World’s Largest Atom Smasher Shut Down By A Tiny Rodent

Posted: Apr 30 2016, 12:54am CDT | by , Updated: Apr 30 2016, 1:00am CDT, in News | Latest Science News

 
World’s Largest Atom Smasher Shut Down by a Tiny Rodent
Credit: Cern

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The Large Hadron Collider – the world’s largest and most powerful scientific instrument experienced unexpected breakdown because of the intrusion of a weasel

It only took one small animal to bring down the world’s most powerful scientific instrument.

The Large Hadron Collider – the world’s largest and most improved atom smasher – went offline yesterday without any apparent fault. When engineers investigated the cause, they found that it was a rodent that messed with the system. The weasel chewed out a power cable outside the main building located near Geneva in Switzerland in which 66,000 volts of energy flows through.

“We had electrical problems, and we are pretty sure this was caused by a small animal.” Arnaud Marsollier, spokesman from European Organization for Nuclear Research (CERN), the organization that built the complex experimental facility over a 10-year long period told NPR.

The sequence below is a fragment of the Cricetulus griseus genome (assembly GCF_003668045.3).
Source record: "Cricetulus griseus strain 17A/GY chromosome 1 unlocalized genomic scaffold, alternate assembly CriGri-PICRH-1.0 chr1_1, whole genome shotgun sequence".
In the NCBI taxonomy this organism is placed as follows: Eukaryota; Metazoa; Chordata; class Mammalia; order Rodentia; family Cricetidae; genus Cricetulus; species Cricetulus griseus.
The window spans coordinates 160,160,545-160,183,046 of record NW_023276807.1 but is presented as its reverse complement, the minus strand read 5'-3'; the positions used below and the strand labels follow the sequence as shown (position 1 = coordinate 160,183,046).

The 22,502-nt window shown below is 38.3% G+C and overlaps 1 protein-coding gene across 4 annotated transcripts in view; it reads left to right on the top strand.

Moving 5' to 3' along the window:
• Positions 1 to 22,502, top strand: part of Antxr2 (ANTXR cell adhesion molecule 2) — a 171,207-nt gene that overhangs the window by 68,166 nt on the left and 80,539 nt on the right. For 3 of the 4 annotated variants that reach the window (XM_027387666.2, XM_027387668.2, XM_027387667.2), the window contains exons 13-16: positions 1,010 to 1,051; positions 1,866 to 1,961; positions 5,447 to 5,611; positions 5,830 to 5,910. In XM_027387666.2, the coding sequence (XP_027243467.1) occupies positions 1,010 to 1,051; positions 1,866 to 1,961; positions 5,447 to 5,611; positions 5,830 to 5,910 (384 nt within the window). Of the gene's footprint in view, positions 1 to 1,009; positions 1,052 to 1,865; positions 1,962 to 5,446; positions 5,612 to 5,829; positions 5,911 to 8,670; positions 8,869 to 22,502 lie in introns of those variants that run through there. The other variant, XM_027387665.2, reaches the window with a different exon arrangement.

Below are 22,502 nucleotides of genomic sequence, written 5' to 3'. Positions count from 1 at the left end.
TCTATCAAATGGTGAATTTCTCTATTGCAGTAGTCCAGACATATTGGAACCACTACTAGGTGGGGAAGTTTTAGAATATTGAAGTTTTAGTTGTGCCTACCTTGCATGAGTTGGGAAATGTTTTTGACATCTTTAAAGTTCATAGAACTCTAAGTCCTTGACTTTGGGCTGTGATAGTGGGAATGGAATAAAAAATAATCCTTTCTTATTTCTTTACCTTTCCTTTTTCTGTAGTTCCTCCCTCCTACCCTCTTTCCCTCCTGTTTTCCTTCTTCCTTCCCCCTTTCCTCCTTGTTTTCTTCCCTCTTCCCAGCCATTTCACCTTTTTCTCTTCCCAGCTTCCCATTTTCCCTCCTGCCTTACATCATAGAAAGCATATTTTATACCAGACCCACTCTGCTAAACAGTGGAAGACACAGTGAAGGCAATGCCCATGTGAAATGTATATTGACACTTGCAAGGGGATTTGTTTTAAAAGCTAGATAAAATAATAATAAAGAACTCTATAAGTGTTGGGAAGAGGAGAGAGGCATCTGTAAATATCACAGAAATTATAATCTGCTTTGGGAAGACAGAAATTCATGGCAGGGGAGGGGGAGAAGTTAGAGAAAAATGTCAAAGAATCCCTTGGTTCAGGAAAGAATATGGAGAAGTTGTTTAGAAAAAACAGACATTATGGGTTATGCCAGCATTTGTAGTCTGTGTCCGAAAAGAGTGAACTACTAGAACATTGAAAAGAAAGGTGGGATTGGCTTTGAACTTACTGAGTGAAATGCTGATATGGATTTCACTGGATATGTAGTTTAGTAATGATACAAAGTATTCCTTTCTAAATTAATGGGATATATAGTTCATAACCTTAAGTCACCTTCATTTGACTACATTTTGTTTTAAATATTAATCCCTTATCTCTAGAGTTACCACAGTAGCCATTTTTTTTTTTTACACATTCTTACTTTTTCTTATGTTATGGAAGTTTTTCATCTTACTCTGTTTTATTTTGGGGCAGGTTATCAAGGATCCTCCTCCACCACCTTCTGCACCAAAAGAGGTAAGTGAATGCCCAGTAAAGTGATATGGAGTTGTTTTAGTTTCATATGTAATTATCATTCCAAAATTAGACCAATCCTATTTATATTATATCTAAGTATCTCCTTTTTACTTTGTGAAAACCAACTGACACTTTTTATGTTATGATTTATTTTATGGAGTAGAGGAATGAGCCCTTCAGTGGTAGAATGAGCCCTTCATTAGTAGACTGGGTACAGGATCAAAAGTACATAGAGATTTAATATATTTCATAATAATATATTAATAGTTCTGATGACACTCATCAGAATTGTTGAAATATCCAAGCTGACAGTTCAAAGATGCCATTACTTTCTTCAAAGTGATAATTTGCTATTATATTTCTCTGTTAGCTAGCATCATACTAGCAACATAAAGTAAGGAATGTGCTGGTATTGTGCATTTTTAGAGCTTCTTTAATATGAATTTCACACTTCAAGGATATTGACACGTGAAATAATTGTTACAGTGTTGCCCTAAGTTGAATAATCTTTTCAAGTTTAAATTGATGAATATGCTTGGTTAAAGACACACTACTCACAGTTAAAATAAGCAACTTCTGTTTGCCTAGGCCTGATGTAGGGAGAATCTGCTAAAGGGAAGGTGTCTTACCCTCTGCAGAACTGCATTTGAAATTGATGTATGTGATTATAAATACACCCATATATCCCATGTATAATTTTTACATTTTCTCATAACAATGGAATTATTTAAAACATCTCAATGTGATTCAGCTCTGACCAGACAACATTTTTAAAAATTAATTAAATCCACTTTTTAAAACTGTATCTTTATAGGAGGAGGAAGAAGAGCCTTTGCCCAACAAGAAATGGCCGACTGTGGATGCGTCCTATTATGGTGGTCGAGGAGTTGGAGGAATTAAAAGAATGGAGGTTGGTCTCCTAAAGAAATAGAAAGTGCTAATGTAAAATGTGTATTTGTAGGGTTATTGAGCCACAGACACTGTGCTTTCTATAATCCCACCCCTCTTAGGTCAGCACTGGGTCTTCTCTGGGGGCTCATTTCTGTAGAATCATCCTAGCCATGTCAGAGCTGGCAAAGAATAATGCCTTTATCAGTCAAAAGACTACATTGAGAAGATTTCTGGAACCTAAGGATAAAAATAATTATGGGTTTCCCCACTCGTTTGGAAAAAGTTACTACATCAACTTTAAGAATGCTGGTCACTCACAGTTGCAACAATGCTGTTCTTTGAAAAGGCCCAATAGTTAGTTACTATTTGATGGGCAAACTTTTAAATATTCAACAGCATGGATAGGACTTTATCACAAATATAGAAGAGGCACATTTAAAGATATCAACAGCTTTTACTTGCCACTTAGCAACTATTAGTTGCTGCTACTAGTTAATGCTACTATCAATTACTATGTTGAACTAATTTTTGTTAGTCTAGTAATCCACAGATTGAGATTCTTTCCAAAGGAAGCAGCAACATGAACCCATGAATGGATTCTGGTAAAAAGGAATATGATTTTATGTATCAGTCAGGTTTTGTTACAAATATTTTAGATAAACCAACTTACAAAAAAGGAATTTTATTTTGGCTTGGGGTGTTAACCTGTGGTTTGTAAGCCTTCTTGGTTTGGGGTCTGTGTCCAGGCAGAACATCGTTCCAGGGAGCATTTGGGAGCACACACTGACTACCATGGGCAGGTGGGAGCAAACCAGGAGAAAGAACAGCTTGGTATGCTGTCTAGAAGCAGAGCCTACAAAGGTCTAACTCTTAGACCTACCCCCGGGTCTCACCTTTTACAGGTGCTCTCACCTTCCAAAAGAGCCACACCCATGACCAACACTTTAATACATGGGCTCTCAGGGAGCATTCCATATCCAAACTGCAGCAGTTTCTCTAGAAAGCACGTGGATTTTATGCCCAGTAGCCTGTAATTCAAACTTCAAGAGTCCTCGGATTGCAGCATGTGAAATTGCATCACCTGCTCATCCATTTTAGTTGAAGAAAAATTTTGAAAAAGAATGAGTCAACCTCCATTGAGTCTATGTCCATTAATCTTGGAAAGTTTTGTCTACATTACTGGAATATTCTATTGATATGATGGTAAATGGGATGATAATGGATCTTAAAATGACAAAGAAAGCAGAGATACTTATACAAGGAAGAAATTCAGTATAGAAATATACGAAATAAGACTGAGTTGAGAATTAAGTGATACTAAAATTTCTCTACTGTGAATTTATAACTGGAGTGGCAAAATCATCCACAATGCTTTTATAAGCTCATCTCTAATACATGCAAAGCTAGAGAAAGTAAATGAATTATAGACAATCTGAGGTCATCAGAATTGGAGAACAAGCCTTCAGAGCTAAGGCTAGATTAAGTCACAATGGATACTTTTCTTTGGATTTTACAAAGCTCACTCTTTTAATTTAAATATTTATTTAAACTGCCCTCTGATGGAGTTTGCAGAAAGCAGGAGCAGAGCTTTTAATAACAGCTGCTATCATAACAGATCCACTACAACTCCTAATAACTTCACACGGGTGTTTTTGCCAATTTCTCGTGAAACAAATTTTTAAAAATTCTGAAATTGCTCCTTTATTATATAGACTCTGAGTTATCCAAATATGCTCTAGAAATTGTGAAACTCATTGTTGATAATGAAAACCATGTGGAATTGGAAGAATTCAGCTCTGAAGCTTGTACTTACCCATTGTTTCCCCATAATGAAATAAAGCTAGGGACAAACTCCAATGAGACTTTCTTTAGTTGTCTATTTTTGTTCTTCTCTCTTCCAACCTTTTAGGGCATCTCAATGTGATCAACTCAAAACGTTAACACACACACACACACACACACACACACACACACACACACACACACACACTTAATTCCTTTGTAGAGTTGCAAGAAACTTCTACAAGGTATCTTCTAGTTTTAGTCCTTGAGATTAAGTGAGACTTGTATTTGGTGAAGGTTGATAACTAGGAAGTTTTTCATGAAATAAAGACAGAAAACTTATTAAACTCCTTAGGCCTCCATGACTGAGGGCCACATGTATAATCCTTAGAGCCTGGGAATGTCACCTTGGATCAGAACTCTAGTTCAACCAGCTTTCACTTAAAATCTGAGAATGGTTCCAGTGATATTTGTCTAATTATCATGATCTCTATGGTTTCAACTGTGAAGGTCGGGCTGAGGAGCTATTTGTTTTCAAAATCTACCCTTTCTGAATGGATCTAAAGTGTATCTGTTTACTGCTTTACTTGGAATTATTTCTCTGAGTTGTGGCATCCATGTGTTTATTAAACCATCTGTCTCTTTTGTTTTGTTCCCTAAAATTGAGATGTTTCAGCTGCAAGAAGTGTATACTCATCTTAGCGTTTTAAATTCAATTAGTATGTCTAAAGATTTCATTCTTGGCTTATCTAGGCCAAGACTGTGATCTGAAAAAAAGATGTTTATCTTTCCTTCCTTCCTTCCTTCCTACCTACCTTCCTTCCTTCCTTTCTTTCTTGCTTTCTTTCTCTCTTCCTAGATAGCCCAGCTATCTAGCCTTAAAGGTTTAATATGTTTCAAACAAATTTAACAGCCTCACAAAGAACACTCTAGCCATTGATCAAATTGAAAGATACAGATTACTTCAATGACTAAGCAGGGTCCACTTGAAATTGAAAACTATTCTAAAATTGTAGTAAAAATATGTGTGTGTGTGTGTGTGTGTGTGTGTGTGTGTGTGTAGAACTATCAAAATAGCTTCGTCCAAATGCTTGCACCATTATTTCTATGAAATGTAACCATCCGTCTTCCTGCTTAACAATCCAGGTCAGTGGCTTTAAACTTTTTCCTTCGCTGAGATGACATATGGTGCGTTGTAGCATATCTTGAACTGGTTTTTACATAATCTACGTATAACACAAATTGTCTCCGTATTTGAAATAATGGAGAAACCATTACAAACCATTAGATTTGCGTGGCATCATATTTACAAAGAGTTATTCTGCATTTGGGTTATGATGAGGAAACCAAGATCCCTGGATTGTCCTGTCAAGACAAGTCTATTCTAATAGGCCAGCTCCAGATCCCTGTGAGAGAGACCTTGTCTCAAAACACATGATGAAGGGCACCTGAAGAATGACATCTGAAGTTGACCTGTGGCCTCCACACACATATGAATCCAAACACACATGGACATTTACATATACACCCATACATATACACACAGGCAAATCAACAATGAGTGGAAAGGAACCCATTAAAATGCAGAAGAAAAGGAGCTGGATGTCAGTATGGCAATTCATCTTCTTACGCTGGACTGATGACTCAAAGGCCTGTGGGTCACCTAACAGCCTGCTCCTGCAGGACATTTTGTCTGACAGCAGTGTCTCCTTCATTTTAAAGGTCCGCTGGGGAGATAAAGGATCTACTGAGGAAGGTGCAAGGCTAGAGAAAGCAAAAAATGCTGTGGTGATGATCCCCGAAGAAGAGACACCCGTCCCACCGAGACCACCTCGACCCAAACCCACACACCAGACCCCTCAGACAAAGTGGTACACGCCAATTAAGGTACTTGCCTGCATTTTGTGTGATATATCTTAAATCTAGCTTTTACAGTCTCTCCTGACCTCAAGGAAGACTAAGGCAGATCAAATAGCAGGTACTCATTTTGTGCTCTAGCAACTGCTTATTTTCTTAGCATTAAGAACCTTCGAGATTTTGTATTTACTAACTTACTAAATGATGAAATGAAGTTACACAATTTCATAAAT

“We are in the countryside and of course we have wild animals everywhere.”

The Large Hadron Collider is a large circular tunnel with a circumference of 27 kilometers buried in the ground at a depth of 328 feet and the instument is created to help answer the fundamental questions in physics.The construction of the largest particle collider was started in 1998 in collaboration with more than 10,000 scientists and engineers from over 100 counties. The project was completed in year 2008.

CERN spokesman says that technicians are working hard to bring the machine back online but it may take few days or weeks to repair it and to get things back to work.

This is not the first time when instrument experienced unexpected power loss. In 2009, an electrical short sidelined the particle accelerator. The cause was a baguette that caught inside the piece of equipment supporting the machine and was probably dropped by a bird.

“Such events happened a few times in the past and are part of the life of such a large installation. Some connections were slightly damaged and we are at work repair, what would not take long.” Marsollier told ABC News.

“We will be back online soon with very exciting scientific programme as the LHC will explore further the world of particles at high energy.”

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Hira Bashir covers daily affairs around the world.

 

 

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